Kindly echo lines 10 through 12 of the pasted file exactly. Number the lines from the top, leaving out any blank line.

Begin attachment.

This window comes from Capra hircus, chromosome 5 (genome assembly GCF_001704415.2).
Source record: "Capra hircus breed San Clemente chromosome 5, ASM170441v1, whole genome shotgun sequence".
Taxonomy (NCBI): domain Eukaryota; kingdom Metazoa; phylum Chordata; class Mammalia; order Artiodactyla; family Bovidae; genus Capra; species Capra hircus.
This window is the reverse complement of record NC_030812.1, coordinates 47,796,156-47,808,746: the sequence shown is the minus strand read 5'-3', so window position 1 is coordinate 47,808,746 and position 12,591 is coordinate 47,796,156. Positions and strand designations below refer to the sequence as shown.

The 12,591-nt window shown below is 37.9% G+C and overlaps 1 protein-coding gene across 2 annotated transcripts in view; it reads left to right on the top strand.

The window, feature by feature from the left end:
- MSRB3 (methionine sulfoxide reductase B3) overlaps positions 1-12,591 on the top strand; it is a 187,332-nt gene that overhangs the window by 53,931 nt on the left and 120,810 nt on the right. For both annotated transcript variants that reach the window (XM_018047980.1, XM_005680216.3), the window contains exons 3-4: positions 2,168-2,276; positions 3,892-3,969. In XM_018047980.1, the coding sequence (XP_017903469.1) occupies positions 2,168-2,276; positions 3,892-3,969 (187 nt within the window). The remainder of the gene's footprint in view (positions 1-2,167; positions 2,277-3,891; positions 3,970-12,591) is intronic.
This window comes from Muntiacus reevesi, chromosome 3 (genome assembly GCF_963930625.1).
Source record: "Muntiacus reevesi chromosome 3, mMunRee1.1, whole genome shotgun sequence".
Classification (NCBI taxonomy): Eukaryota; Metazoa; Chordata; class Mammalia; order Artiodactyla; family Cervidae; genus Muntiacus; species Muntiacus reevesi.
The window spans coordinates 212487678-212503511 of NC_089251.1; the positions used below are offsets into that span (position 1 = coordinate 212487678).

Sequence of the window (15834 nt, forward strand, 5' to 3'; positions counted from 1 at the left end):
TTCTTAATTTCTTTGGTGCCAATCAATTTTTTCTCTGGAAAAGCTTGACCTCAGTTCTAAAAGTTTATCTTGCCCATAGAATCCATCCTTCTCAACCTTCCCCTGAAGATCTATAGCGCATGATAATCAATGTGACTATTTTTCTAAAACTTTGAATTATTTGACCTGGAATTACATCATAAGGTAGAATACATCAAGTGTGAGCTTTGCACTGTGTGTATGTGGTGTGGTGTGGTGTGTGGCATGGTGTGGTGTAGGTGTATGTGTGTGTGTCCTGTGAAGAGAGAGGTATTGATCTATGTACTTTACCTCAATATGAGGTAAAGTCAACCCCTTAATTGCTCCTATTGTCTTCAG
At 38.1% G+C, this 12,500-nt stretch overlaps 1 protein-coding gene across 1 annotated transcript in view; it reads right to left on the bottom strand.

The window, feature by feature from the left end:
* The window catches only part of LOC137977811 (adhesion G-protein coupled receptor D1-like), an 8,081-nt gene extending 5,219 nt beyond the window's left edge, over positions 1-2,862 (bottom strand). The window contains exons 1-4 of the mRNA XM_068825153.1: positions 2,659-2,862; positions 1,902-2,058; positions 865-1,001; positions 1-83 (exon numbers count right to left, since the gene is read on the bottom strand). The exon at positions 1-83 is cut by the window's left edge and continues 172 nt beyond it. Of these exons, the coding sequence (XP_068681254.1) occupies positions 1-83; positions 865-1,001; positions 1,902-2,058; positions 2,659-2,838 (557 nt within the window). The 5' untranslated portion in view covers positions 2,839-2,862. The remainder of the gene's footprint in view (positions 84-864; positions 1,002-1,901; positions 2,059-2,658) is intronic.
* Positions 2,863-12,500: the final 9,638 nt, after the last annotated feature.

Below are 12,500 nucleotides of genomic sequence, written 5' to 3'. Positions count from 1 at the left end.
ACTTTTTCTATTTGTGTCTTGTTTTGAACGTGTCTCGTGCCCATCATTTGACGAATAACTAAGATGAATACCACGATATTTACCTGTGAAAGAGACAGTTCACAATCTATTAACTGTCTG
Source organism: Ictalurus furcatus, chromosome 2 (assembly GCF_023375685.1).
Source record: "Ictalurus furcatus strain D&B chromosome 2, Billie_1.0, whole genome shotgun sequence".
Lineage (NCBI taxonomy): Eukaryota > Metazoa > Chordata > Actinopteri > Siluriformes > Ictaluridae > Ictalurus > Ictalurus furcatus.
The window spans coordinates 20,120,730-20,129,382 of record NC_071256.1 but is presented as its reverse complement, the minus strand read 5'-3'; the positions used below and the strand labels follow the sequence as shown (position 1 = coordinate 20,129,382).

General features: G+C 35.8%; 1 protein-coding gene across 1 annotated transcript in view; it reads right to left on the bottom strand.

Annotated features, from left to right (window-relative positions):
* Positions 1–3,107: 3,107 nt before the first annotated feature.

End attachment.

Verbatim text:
Classification (NCBI taxonomy): Eukaryota; Metazoa; Chordata; class Mammalia; order Artiodactyla; family Cervidae; genus Muntiacus; species Muntiacus reevesi.
The window spans coordinates 212487678-212503511 of NC_089251.1; the positions used below are offsets into that span (position 1 = coordinate 212487678).

Sequence of the window (15834 nt, forward strand, 5' to 3'; positions counted from 1 at the left end):